Ever heard some off the wall financial advice? Maybe you were at a happy hour or a family gathering. We all have the family member or friend who has tried to give us financial advice. Just like advice of any kind, it is always smart to check the fruit on the tree. My favorite quote, “Be a Fruit Inspector.” Always be a fruit inspector, especially when considering financial advice. Lets face it, most people’s financial position is not something you want to emulate.
Where do most people get their financial advice?
From their parents. Spending habits, saving habits, and the types of careers they even pursue don’t fall far from the tree. Often, when parents want something better for their children (& I would too) the message is often clear: Go to college! The go to school to succeed in life is a far cry from reality with the cost of college raising daily. However, as much as we focus on how we earn money, the habits we innately inherit sometimes are a huge factor. Just to show you what I mean, I have a list of some really funny and somewhat scary recommendations I have heard over the past few years when it comes to finances. I hope you enjoy :).
Disclaimer: these are all true and have occurred over the last two years, readers beware.
Scenario 1: “Build My Credit”
Random Millennial: I have a lot of student loans and my parents told me to just get a credit card and just max it out to build my credit.
Me: (As I raise my eyebrows, what I really wanted to say is who tells their son that!) Don’t you realize your debt owed is only about roughly 30% of your credit score, not to mention, maxing out a credit card does what?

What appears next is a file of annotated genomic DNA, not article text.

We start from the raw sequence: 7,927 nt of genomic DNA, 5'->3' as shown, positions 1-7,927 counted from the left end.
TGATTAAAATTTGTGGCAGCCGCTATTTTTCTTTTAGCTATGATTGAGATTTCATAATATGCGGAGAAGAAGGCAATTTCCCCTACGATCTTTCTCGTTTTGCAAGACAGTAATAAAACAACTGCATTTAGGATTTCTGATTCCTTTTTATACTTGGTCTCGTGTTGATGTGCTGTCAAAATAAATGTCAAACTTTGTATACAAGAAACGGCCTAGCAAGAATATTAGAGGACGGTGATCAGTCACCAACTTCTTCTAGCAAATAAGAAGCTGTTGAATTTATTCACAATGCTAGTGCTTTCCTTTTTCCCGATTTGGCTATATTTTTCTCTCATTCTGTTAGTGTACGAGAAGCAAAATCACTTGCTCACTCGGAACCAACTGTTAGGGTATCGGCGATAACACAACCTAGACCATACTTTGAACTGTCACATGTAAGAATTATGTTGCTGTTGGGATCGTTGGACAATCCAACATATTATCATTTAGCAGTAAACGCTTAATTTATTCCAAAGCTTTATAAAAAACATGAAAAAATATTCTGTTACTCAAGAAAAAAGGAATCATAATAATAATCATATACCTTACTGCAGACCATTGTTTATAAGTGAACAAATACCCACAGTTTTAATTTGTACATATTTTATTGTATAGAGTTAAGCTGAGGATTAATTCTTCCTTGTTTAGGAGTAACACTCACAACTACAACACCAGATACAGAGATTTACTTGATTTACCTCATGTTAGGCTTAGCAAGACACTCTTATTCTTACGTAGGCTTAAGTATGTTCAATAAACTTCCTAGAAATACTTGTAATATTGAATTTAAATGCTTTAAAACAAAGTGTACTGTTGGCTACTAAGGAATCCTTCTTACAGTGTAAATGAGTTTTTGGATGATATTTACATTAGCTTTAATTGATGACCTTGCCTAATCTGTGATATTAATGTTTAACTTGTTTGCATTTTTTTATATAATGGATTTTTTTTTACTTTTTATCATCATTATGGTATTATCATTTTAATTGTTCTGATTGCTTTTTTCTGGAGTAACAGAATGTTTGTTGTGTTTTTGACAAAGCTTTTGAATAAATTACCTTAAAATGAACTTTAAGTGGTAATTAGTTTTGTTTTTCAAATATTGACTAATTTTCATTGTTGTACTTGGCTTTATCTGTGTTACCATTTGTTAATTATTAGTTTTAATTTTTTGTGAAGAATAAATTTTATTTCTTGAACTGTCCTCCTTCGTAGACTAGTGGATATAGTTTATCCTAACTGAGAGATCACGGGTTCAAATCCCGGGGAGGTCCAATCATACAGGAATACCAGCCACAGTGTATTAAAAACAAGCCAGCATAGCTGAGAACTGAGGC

Random Millennial: Well I don’t plan on buying anytime soon but I want to build my credit.
Me: Go find a personal finance blog, for starters moneylifewax.com
Scenario 2: Mortgage Payoff
Me: I am going to pay off the student loan’s then focus on my mortgage after that as fast as possible, between the two, we are shelling out thousands in interest each month.
Person 1: (Almost in distress) Don’t pay off your mortgage, you will not have the interest to write off on your taxes!
Me: Yeah, but I am not worried about a write off because of the amount in interest I will save over the long haul, not to mention each month.
Person 2: NO! I agree, you want to have the mortgage so you can write of the interest!
Me: Well I think I would rather save the $100,000+ in interest that I will pay over the life of loan then have a $2,000 write off each year.
Scenario 3: The wayyy too common I am focusing on saving
Short term thinkers: We are not going to pay off our student loans or credit cards just yet. We are focused on saving (like using the word focus makes it better)
Me: Yeahhh but how much of a return are you getting on your savings vs the amount of interest you are paying each month.
Short term thinkers: Well we like to keep our savings at a certain level in case of emergency (yes I do agree to some extent) because we want to buy.
Me: Well if you take a portion of your savings and pay off your loans, then take the monthly payment you were paying you would be back at the savings amount within 9-12 months. Not to mention you would have more cash flow for your debt to income ratio when you purchase.
Short term thinkers: Yeah but we want to buy.